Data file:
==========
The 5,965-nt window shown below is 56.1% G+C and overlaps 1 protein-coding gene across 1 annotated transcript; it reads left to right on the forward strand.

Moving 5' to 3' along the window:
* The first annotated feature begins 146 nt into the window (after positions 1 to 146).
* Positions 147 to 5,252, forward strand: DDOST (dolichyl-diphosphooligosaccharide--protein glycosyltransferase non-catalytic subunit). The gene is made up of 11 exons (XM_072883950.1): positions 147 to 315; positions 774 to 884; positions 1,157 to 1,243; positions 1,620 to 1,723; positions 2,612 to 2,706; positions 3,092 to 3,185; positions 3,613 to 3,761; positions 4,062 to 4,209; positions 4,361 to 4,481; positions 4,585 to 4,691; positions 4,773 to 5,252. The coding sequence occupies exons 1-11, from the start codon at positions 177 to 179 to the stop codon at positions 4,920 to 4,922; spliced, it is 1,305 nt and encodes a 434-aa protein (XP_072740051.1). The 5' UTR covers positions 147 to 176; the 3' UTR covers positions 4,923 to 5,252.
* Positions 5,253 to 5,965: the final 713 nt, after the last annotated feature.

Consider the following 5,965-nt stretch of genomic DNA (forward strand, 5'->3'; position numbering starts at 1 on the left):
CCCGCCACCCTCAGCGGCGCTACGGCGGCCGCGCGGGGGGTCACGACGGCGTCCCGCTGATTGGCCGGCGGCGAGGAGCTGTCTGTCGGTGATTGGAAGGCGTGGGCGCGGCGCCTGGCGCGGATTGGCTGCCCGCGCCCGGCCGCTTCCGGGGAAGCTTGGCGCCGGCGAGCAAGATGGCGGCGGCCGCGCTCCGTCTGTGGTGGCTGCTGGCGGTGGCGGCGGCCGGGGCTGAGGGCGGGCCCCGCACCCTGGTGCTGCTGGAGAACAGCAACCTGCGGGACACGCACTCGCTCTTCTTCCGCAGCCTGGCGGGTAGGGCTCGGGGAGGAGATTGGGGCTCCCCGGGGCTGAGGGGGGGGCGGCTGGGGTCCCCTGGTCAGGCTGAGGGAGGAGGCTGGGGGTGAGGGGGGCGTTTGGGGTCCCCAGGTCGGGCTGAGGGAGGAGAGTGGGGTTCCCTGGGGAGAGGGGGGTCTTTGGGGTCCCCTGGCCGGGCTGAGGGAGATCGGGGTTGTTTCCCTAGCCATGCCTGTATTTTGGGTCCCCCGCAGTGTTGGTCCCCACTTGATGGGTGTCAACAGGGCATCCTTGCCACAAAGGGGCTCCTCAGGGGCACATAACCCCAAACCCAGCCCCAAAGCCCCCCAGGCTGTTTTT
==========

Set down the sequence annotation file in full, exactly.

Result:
The 5,965-nt window shown below is 56.1% G+C and overlaps 1 protein-coding gene across 1 annotated transcript; it reads left to right on the forward strand.

Moving 5' to 3' along the window:
* The first annotated feature begins 146 nt into the window (after positions 1 to 146).
* Positions 147 to 5,252, forward strand: DDOST (dolichyl-diphosphooligosaccharide--protein glycosyltransferase non-catalytic subunit). The gene is made up of 11 exons (XM_072883950.1): positions 147 to 315; positions 774 to 884; positions 1,157 to 1,243; positions 1,620 to 1,723; positions 2,612 to 2,706; positions 3,092 to 3,185; positions 3,613 to 3,761; positions 4,062 to 4,209; positions 4,361 to 4,481; positions 4,585 to 4,691; positions 4,773 to 5,252. The coding sequence occupies exons 1-11, from the start codon at positions 177 to 179 to the stop codon at positions 4,920 to 4,922; spliced, it is 1,305 nt and encodes a 434-aa protein (XP_072740051.1). The 5' UTR covers positions 147 to 176; the 3' UTR covers positions 4,923 to 5,252.
* Positions 5,253 to 5,965: the final 713 nt, after the last annotated feature.

Consider the following 5,965-nt stretch of genomic DNA (forward strand, 5'->3'; position numbering starts at 1 on the left):
CCCGCCACCCTCAGCGGCGCTACGGCGGCCGCGCGGGGGGTCACGACGGCGTCCCGCTGATTGGCCGGCGGCGAGGAGCTGTCTGTCGGTGATTGGAAGGCGTGGGCGCGGCGCCTGGCGCGGATTGGCTGCCCGCGCCCGGCCGCTTCCGGGGAAGCTTGGCGCCGGCGAGCAAGATGGCGGCGGCCGCGCTCCGTCTGTGGTGGCTGCTGGCGGTGGCGGCGGCCGGGGCTGAGGGCGGGCCCCGCACCCTGGTGCTGCTGGAGAACAGCAACCTGCGGGACACGCACTCGCTCTTCTTCCGCAGCCTGGCGGGTAGGGCTCGGGGAGGAGATTGGGGCTCCCCGGGGCTGAGGGGGGGGCGGCTGGGGTCCCCTGGTCAGGCTGAGGGAGGAGGCTGGGGGTGAGGGGGGCGTTTGGGGTCCCCAGGTCGGGCTGAGGGAGGAGAGTGGGGTTCCCTGGGGAGAGGGGGGTCTTTGGGGTCCCCTGGCCGGGCTGAGGGAGATCGGGGTTGTTTCCCTAGCCATGCCTGTATTTTGGGTCCCCCGCAGTGTTGGTCCCCACTTGATGGGTGTCAACAGGGCATCCTTGCCACAAAGGGGCTCCTCAGGGGCACATAACCCCAAACCCAGCCCCAAAGCCCCCCAGGCTGTTTTT